My parents recently started reading this website. I’m confident they are happy with what their 120 thousand dollar college investment has yielded. The down side is I may have to watch my language and sexual innuendos from now on because those things didn’t exist in the olden days and would surely shock anyone over 30.

A more disturbing problem is that my parents have no idea what any of these articles are about. It’s a proven fact that most specialized fields use vocabulary outsiders cannot understand just for the sake of being exclusionary (cardiac arrest? Yeah, sure doctor, those are real words). Gaming journalism is no different and I’m afraid this site is part of the problem. What problem, I’m not sure, possibly global warming.

Because my parents never discouraged my gaming and only encouraged me to get off my ass from time to time, I owe it to them to explain some of the terms this site uses on a daily basis. →  Fine, but this article then no more.

Recovering from World of Warcraft Part 2

Continued from part 1

What ultimately made me stop playing WoW wasn’t so much the new content or the failure in clearing it, but rather the monotony of clearing the old. Let me explain for those not familiar. When you kill a boss in WoW, it drops 2-4 pieces of loot. This can be class specific armor, or a weapon, or jewelry, or whatever. Your average dungeon has 7-12 bosses. A raid dungeon is typically cleared once a week due to reset timers. A raid group has 40 people. Each player has 19 slots of possible gear that can be worn at any time, not to mention extra sets of gear for certain battle roles (such as resistances, damage absorption, damage dealing, etc). There are also special “recipes,” and other miscellaneous items. →  Lame is what happens when you’re busy making other plans.

Recovering from World of Warcraft Part 1

This article is long overdue, particularly because I haven’t played WoW in months. I’ve tried to write it several times, but it’s hard to capture all of my feelings about both the game and the genre and transmit it to you in a meaningful way. Plus, I’m lazy. Pimpin ain’t easy, yo.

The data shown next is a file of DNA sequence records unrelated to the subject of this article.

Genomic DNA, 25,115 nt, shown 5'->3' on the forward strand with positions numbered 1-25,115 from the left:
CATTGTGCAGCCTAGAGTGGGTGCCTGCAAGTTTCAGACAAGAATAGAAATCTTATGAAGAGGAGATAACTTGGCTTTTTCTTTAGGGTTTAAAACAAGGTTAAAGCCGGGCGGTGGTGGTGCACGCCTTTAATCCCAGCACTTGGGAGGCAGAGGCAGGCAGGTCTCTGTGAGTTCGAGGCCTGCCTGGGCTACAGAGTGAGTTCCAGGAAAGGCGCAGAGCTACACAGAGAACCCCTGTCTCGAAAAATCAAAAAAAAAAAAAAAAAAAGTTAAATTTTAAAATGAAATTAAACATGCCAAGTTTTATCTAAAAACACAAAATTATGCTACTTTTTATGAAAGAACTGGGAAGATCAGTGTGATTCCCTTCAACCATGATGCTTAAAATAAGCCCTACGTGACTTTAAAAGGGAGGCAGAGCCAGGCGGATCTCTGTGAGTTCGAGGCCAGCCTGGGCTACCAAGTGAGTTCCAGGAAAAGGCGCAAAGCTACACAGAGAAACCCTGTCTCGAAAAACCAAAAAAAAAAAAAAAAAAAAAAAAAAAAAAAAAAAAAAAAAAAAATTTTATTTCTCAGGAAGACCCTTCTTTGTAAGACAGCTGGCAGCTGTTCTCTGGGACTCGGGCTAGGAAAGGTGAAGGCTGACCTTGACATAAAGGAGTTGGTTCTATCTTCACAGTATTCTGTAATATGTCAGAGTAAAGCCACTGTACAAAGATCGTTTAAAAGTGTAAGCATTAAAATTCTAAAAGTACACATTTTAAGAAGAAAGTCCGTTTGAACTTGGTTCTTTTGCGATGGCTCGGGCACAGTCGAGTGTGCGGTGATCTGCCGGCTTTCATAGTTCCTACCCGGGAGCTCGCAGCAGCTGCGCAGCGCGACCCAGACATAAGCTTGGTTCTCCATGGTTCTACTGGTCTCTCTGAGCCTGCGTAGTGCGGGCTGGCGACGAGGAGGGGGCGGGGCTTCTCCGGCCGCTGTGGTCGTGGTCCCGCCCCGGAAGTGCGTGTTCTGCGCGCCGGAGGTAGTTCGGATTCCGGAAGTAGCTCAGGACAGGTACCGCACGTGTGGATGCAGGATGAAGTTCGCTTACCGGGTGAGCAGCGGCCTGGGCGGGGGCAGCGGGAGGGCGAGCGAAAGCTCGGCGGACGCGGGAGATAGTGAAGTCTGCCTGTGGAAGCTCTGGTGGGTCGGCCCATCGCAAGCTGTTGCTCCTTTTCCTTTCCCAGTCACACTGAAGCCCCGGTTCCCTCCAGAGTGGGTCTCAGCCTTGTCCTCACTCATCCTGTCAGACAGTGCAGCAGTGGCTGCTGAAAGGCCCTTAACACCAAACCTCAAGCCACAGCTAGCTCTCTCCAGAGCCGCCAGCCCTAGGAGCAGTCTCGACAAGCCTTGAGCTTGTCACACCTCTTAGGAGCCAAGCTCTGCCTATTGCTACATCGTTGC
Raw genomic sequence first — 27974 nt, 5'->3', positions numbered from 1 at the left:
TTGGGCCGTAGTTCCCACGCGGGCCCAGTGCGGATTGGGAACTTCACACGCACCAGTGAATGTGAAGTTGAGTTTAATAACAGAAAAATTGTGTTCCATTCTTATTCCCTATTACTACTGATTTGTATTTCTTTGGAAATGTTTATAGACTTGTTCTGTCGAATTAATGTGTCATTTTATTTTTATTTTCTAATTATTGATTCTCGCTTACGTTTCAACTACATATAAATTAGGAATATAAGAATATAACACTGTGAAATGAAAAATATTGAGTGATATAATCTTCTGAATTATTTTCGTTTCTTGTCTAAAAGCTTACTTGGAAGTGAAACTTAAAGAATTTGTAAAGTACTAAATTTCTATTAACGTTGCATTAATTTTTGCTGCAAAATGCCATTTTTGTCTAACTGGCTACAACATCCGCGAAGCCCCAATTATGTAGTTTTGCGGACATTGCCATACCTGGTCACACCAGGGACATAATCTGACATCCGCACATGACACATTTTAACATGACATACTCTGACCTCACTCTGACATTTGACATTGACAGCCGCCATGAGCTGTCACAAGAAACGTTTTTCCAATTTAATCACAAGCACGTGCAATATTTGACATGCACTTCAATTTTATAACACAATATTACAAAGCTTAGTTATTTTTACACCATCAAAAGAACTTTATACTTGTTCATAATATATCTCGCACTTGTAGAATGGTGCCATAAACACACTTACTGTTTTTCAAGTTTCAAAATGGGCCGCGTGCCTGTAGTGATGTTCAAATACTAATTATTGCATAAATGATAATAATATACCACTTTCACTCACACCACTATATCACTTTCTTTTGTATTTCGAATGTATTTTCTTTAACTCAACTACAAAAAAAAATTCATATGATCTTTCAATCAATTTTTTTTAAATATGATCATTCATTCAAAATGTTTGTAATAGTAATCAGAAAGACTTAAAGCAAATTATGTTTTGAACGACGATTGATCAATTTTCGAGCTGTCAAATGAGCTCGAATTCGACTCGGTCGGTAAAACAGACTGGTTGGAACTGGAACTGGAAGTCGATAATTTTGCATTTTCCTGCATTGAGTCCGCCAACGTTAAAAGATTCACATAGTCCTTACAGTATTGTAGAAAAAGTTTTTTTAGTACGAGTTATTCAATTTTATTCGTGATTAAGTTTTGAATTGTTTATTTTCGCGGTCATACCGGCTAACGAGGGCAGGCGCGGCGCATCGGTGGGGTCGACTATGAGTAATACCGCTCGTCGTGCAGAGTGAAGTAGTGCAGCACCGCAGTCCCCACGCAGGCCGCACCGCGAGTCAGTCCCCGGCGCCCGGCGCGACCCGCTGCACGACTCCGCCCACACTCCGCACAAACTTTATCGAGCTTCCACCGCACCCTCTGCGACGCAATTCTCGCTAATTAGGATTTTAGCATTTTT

Let me give you a bit of my MMO background. First, if you read this site and any of my postings, you know I crave connectivity. As a console RPG player, and an occasional table top gamer, I crave persistence. Although I love Final Fantasy and leveling my characters, I get frustrated with the fact that once they are topped out, the secrets of the game revealed and last boss beaten–they are done. These two factors together set me up to be an MMO junkie from the start. →  Holy crap, show me more!

Laying this generation to rest: Xbox

The Xbox cost Microsoft a lot of money but as far as first entries into the console market go, was pretty successful. Not NES or PlayStation successful, but it sure made the Master System and CDi feel stupid. Microsoft’s machine thrived in Western markets and is seen by some as the hardcore system of choice. Apparently to these people, terrible Japanese support equals hardcore. Still, if you are a fan of FPSs and PC developers console games, the Xbox is an excellent system to own.

What would zombie Jesus do?

Joe –
Ninja Gaiden (Team Ninja/2004) — Told everyone what I’d been trying to say for years. Nintendo may have bought Sega (not literally) but Xbox got most of the games and the teams that made the Dreamcast fly. Ninja Gaiden also did major things for the way we look at arcade games and their interaction with Xbox Live. →  Shining Post: Legacy of Great intention